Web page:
[Outllook]A future for IraqMy heart aches when I think about Iraq.
The country has the elements necessary to become a prosperous country in terms of economy, history and culture. It’s the only nation in the Middle East that has abundant water as well as oil.
One of the four ancient river valley civilizations developed in Mesopotamia, along with the Yellow River in China, the Nile River in Egypt and the Ganges in India. Mesopotamian civilization developed along the Tigris and Euphrates rivers in today’s Iraq thanks to the fact that there was plentiful water, a scarce resource in the region.
Mesopotamian civilization was the world’s first, and has left a rich cultural heritage for subsequent generations that we continue to benefit from today. Sumerians came to the area before 6000 B.C. and established a city state in southern Iraq, although it is not known where these people came from.
Around 3200 B.C., they devised the earliest cuneiform script known to humankind. The epic of Gilgamesh, the king of the Uruk Dynasty that was founded around 2800 B.C., is the earliest such work known to the world, and has been preserved on clay tablets until today.
Qurna, a small town in southern Iraq, is believed by many to be the garden of Eden, where Adam and Eve are said to have lived. Another common claim is that Noah’s flood in the Old Testament was in fact a deluge that wiped out the Mesopotamian region.
Sumerian civilization merged into the Akkadian Empire that developed in northern Iraq, giving birth to Babylonia. The Tower of Babel and the Code of Hammurabi, the world’s earliest legal system, are the most well-known relics from Babylonian civilization.
The relics from the ancient civilizations in Iraq are precious resources and huge tourist attractions.
Iraq has been blessed with water, oil and tourist attractions, but its politics had not caught up with its environmental attributes. Saddam Hussein’s 35-year rule was pure tyranny. He gassed tens of thousands of his people. He had an eight-year war against Iran based on his ambitions of creating a Middle Eastern superpower. He invaded Kuwait and was punished by the United States. Throughout all this, the people suffered.
Hussein’s despotism ended in 2003 with the American invasion. But under the United States’ occupation, clashes among different religious denominations and ethnic groups have become commonplace in Iraq, instead of the peace through democracy that Washington had intended to create.
It seemed there was no hope for the country. People worried that if the U.S. army withdrew by 2011 as Washington and Baghdad agreed, a civil war would break out and the country would either be divided among the Shiites, the Sunnis and the Kurds, or only be held together in the form of a loose federation.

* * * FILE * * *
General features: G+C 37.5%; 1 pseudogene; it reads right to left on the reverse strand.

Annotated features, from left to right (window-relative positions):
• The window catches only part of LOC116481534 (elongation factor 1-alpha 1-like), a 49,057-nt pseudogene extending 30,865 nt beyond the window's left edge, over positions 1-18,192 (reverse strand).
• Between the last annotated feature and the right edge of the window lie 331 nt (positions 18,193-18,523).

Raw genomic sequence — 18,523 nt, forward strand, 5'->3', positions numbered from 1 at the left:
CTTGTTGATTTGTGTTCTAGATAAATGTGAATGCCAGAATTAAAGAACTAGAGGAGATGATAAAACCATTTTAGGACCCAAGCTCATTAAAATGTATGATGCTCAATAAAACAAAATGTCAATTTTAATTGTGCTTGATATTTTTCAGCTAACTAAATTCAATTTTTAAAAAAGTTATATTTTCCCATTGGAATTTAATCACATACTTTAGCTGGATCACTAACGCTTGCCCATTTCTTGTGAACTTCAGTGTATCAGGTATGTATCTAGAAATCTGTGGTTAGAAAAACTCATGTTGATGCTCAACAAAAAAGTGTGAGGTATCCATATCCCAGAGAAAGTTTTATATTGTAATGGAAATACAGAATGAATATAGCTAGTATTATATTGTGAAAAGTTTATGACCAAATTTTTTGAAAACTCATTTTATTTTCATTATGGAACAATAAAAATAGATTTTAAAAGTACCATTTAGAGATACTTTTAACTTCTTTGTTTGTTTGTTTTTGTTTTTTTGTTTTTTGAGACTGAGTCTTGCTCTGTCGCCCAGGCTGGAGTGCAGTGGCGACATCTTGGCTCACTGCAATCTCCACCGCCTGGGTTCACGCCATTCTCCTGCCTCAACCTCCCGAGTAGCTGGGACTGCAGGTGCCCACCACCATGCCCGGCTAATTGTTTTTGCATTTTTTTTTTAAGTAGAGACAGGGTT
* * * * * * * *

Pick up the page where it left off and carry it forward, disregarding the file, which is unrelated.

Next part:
The Jan. 31 local elections, however, eased such worries quite significantly. In the elections for 444 officials for 14 of the country’s 18 provinces, 1,400 candidates from 400 political parties ran. The turnout rate was 51 percent.
There are four reasons to believe that the recent elections bode well for the future of Iraq. First, the Sunnis had boycotted the 2005 elections, but this time many of them voted, helping find a balance in the distribution of power.
Second, Islamic political parties used to be strong and secular political parties weak, but this year it was the other way around.
Third, on the day of the election, the Iraqi army and police, not the U.S. military, headed security, and there was no major violence.
Fourth, young candidates who have never sought asylum abroad ran in the election, a good sign for the future leadership of the nation.
The election results were good enough to give George W. Bush reason to boast. It has become easier for the Barack Obama administration to plan a U.S. military withdrawal from Iraq. The defeat of the Islamic political parties to some means diminishing the influence of Iran, which supported them, and of Al Qaeda.
If the Iraqis’ break from Islamic extremism and determination to take part in the political process continues to the December local elections, the seed for peace through democracy will finally be planted.
If the country stabilizes, many Koreans will visit the ancient land of the garden of Eden and the Tower of Babel. If an economic resurgence begins in Iraq, Korean companies will do business with the country.
However, there is still a very long way to go. Iraq is surrounded by Iran, Syria and Jordan, and Jordan shares a border with Israel. Because of Iraq’s geopolitical location, the United States’ Iraq policy is directly linked to its instinct to protect Israel. Iraqi issues are intertwined with issues of the Middle East region as a whole.
Therefore, if there is no progress in negotiations for peace in Palestine, on Iran’s nuclear program, or in talks between Syria and Israel on handing over the Golan Heights, no one knows how long it will take for the seed of peace in Iraq to sprout and bear fruit.
*The writer is a senior columnist of the JoongAng Ilbo.
by Kim Young-hie